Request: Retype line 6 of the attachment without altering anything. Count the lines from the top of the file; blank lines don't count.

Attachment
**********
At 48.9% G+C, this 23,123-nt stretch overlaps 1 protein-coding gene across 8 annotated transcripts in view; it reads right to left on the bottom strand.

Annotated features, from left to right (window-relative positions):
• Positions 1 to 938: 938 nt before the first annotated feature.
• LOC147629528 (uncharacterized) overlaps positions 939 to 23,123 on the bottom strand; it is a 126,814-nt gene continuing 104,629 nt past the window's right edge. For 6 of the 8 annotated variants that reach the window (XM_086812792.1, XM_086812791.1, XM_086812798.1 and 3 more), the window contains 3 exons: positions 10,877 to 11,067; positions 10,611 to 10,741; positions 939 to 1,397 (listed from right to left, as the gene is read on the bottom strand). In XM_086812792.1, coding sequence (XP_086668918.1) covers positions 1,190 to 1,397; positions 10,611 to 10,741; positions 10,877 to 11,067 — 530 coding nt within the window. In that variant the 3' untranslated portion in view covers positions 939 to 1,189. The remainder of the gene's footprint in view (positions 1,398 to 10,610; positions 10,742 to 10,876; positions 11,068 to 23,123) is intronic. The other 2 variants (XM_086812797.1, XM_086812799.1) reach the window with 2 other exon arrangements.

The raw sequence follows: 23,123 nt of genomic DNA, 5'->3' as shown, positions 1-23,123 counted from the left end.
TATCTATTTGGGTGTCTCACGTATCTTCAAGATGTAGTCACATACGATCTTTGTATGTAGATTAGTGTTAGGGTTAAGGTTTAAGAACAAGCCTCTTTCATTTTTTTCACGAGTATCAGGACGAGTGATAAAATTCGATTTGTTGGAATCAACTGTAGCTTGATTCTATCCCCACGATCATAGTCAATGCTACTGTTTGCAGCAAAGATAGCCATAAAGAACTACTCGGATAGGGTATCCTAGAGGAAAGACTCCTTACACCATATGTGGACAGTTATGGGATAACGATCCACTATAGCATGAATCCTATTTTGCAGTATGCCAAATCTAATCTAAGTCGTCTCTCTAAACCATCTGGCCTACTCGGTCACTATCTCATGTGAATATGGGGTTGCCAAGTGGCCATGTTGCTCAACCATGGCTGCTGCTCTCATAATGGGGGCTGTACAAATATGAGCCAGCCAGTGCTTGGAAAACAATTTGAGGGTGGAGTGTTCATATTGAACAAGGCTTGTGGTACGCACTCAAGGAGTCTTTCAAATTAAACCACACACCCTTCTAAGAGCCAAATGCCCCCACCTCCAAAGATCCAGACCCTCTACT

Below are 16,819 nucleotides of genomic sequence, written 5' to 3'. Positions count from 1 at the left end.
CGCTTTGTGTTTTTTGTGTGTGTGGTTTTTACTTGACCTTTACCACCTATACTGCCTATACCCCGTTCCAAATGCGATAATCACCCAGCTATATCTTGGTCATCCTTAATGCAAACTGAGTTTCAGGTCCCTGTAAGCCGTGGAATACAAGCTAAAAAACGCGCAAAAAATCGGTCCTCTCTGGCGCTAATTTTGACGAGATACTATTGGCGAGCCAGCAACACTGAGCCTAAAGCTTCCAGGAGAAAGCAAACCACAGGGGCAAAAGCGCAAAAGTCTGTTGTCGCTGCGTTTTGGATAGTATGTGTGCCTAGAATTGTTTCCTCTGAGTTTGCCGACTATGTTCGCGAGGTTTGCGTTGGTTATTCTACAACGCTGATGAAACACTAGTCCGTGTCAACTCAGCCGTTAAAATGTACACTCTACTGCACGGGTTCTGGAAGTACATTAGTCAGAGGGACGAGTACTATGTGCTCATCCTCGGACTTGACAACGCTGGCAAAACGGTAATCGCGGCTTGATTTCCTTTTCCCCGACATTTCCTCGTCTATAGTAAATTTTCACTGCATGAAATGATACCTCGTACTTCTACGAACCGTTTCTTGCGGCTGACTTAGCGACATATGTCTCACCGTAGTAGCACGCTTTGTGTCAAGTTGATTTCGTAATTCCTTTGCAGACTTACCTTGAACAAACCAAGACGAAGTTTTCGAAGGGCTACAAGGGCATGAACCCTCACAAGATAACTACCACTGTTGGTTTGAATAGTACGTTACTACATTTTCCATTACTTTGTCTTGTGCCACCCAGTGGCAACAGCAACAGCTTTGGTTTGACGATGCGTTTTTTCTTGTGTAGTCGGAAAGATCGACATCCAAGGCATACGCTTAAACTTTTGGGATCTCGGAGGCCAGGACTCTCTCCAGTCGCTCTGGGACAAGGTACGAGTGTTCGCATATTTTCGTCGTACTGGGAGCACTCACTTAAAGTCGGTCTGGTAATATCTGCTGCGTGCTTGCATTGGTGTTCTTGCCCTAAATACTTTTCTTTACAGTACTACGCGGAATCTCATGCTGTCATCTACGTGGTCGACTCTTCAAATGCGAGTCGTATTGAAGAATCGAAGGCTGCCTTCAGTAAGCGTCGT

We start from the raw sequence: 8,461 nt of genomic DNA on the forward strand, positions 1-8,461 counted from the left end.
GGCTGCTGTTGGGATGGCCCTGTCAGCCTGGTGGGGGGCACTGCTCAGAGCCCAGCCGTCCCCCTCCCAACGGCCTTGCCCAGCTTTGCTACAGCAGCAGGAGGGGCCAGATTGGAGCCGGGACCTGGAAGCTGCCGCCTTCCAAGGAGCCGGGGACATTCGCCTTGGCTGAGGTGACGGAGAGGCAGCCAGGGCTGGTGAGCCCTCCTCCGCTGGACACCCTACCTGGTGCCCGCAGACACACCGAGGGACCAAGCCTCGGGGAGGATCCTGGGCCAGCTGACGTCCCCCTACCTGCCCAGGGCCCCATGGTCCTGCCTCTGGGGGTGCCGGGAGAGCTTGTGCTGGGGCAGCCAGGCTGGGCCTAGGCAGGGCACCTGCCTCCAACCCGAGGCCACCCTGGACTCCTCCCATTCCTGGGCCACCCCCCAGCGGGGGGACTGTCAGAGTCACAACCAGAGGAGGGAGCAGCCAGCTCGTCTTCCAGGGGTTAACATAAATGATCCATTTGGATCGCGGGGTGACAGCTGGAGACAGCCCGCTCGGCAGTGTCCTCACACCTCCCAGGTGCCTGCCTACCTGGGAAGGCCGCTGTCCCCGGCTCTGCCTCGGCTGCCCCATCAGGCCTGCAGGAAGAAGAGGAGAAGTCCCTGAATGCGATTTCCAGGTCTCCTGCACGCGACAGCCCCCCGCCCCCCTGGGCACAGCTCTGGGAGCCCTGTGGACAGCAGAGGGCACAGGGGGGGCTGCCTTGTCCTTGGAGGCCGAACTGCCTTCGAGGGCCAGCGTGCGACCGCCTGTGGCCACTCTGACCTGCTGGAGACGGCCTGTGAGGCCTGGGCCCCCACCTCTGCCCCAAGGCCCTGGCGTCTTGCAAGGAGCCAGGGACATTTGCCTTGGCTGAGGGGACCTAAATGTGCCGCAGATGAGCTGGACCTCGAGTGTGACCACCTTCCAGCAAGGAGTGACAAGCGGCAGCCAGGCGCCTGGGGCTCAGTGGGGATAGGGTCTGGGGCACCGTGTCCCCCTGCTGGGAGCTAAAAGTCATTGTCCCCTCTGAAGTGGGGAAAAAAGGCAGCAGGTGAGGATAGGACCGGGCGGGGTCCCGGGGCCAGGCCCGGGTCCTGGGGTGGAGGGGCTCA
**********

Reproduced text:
TATCTATTTGGGTGTCTCACGTATCTTCAAGATGTAGTCACATACGATCTTTGTATGTAGATTAGTGTTAGGGTTAAGGTTTAAGAACAAGCCTCTTTCATTTTTTTCACGAGTATCAGGACGAGTGATAAAATTCGATTTGTTGGAATCAACTGTAGCTTGATTCTATCCCCACGATCATAGTCAATGCTACTGTTTGCAGCAAAGATAGCCATAAAGAACTACTCGGATAGGGTATCCTAGAGGAAAGACTCCTTACACCATATGTGGACAGTTATGGGATAACGATCCACTATAGCATGAATCCTATTTTGCAGTATGCCAAATCTAATCTAAGTCGTCTCTCTAAACCATCTGGCCTACTCGGTCACTATCTCATGTGAATATGGGGTTGCCAAGTGGCCATGTTGCTCAACCATGGCTGCTGCTCTCATAATGGGGGCTGTACAAATATGAGCCAGCCAGTGCTTGGAAAACAATTTGAGGGTGGAGTGTTCATATTGAACAAGGCTTGTGGTACGCACTCAAGGAGTCTTTCAAATTAAACCACACACCCTTCTAAGAGCCAAATGCCCCCACCTCCAAAGATCCAGACCCTCTACT